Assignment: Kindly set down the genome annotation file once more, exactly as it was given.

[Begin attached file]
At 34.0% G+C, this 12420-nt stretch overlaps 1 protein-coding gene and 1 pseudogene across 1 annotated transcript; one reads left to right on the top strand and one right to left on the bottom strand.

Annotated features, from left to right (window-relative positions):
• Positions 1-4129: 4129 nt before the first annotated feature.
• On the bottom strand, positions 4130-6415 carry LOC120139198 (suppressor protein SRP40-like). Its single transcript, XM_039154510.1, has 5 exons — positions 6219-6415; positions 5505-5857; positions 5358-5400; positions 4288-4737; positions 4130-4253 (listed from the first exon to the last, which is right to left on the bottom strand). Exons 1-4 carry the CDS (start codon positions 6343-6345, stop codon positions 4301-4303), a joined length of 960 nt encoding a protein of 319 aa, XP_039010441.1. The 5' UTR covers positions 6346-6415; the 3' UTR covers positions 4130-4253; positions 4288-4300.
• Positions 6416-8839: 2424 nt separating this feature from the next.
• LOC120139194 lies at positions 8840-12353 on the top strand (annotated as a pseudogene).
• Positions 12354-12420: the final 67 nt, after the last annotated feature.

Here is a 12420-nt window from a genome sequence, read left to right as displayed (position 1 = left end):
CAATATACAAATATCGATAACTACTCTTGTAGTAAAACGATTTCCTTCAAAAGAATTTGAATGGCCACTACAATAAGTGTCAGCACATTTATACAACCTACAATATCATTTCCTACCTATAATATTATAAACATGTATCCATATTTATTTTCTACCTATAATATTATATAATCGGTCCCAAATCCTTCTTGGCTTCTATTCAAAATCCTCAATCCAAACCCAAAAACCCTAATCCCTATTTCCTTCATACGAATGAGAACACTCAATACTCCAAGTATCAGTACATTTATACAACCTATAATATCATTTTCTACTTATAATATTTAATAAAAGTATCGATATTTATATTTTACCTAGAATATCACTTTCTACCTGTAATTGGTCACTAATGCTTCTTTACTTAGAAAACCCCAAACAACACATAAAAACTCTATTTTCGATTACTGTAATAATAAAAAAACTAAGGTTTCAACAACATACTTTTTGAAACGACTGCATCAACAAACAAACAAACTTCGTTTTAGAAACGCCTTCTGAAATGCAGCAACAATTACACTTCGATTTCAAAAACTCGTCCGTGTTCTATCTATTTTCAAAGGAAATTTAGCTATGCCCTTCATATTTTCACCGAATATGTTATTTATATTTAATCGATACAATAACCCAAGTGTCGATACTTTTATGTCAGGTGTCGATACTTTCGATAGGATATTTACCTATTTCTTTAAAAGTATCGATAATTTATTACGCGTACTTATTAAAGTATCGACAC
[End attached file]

At 34.0% G+C, this 12420-nt stretch overlaps 1 protein-coding gene and 1 pseudogene across 1 annotated transcript; one reads left to right on the top strand and one right to left on the bottom strand.

Annotated features, from left to right (window-relative positions):
• Positions 1-4129: 4129 nt before the first annotated feature.
• On the bottom strand, positions 4130-6415 carry LOC120139198 (suppressor protein SRP40-like). Its single transcript, XM_039154510.1, has 5 exons — positions 6219-6415; positions 5505-5857; positions 5358-5400; positions 4288-4737; positions 4130-4253 (listed from the first exon to the last, which is right to left on the bottom strand). Exons 1-4 carry the CDS (start codon positions 6343-6345, stop codon positions 4301-4303), a joined length of 960 nt encoding a protein of 319 aa, XP_039010441.1. The 5' UTR covers positions 6346-6415; the 3' UTR covers positions 4130-4253; positions 4288-4300.
• Positions 6416-8839: 2424 nt separating this feature from the next.
• LOC120139194 lies at positions 8840-12353 on the top strand (annotated as a pseudogene).
• Positions 12354-12420: the final 67 nt, after the last annotated feature.

Here is a 12420-nt window from a genome sequence, read left to right as displayed (position 1 = left end):
CAATATACAAATATCGATAACTACTCTTGTAGTAAAACGATTTCCTTCAAAAGAATTTGAATGGCCACTACAATAAGTGTCAGCACATTTATACAACCTACAATATCATTTCCTACCTATAATATTATAAACATGTATCCATATTTATTTTCTACCTATAATATTATATAATCGGTCCCAAATCCTTCTTGGCTTCTATTCAAAATCCTCAATCCAAACCCAAAAACCCTAATCCCTATTTCCTTCATACGAATGAGAACACTCAATACTCCAAGTATCAGTACATTTATACAACCTATAATATCATTTTCTACTTATAATATTTAATAAAAGTATCGATATTTATATTTTACCTAGAATATCACTTTCTACCTGTAATTGGTCACTAATGCTTCTTTACTTAGAAAACCCCAAACAACACATAAAAACTCTATTTTCGATTACTGTAATAATAAAAAAACTAAGGTTTCAACAACATACTTTTTGAAACGACTGCATCAACAAACAAACAAACTTCGTTTTAGAAACGCCTTCTGAAATGCAGCAACAATTACACTTCGATTTCAAAAACTCGTCCGTGTTCTATCTATTTTCAAAGGAAATTTAGCTATGCCCTTCATATTTTCACCGAATATGTTATTTATATTTAATCGATACAATAACCCAAGTGTCGATACTTTTATGTCAGGTGTCGATACTTTCGATAGGATATTTACCTATTTCTTTAAAAGTATCGATAATTTATTACGCGTACTTATTAAAGTATCGACAC